Colorado River Basin

Wilderness Workshop

Today's community calendar for Wednesday,March 6th is underwritten by Sopris Liquor and Wine on the corner of 133 and Main in Carbondale. For a list of today's events like Naturalist Nights at The Third Street Center, featuring How Changing Climate is Affecting Wildflowers and Pollinators in the Colorado Rocky Mountains, follow the headline...

States that rely on the Colorado River for their water supplies are currently unable to finish a series of agreements that would keep its biggest reservoirs, Lake Mead and Lake Powell, from dropping to levels not seen since they were filled decades ago.

Five states — Colorado, Utah, New Mexico, Wyoming and Nevada — are done. The country of Mexico has also completed its portion. But California and Arizona failed to meet a Jan. 31 federal government deadline to wrap up negotiations and sign a final agreement.

The seven states that rely on the Colorado River are trying to finalize details on how use less of its water. Currently all eyes are on Arizona, which has a had a tough time agreeing how to dole out cuts to water supplies.

On the first day of the legislative session, water led Arizona Gov. Doug Ducey's State of the State address. More specifically, he wants a drought plan finished — one that keeps the Colorado River system at healthy levels.

Following one of the hottest and driest years on record, the Colorado River and its tributaries throughout the western U.S. are likely headed for another year of low water.

That’s according to an analysis by the Western Water Assessment at the University of Colorado Boulder. Researcher Jeff Lukas, who authored the briefing, says water managers throughout the Colorado River watershed should brace themselves for diminished streams and the decreasing likelihood of filling the reservoirs left depleted at the end of 2018.

The briefing relies on data from the National Oceanic and Atmospheric Administration, the U.S. Geological Survey and the Natural Resources Conservation Service among others.

On stage in a conference room at Las Vegas's Caesars Palace, Keith Moses said coming to terms with the limits of the Colorado River is like losing a loved one.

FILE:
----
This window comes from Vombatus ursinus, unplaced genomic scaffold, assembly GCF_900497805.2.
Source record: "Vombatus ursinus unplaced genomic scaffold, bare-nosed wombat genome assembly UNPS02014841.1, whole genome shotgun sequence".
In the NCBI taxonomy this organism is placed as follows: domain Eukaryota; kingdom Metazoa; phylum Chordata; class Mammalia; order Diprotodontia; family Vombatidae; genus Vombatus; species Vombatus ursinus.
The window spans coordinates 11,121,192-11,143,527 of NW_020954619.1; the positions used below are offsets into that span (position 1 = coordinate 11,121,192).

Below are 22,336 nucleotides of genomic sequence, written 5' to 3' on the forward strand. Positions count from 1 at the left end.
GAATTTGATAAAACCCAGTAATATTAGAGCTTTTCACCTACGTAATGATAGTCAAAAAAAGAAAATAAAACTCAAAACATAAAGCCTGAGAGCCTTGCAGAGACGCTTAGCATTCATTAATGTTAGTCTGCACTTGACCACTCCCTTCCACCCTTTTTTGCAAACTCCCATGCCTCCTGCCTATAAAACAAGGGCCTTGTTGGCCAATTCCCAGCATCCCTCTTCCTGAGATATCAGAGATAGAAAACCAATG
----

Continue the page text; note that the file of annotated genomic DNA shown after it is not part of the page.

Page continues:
"It reminds me of the seven stages of grief," Moses said. "Because I think we've been in denial for a long time."

Moses is vice chairman of the Colorado River Indian Tribes, a group of four tribes near Parker, Arizona. He was speaking at the annual Colorado River Water Users Association meeting.

Colorado River District


With increasing demand on the Colorado River, water managers are considering the looming possibility of a compact call. This would require the upper basin to assure, by any means necessary, the delivery of 7.5 million acre feet of water to the lower basin states. Last week, the Colorado River District hosted an online webinar to assure the West Slope that such a scenario would most likely take years to unfold. Here, general manager Andy Mueller discusses what’s being done. For Andy Mueller's discussion of the changing conditions on the Colorado River and the potential for adaptation, follow the headline. For the full webinar, click here. The Colorado River District’s annual seminar is on Friday, September 14, in Grand Junction. Tickets and a detailed agenda are here.

Fear can be a powerful motivator.

The mention of one plausible future scenario along the Colorado River is enough to make some water managers in the West break into a sweat. It’s called the Compact Call, and even though it’s never happened — and is years away from ever happening — its invocation conjures up dystopian imagery of a southwest battling over scarce water supplies.

Carbondale Public Arts Commission

Here’s your community calendar for Thursday, May 31st, underwritten by Sopris Liquor and Wine, at the corner of 133 and Main in Carbondale.  For a list of today's events like Colorado River Districts Roaring Fork Valley's State of the Rivers Meeting at The Third Street Center follow the headline...

Sonoran Institute

Last year, the Sonoran Institute and Lincoln Institute of Land Policy launched a new program to address the lack of integration between land use planning and water management within the Colorado River basin. KDNK’s Raleigh Burleigh spoke with Jeremy Stapleton, program director for Resilient Communities and Watersheds to learn more.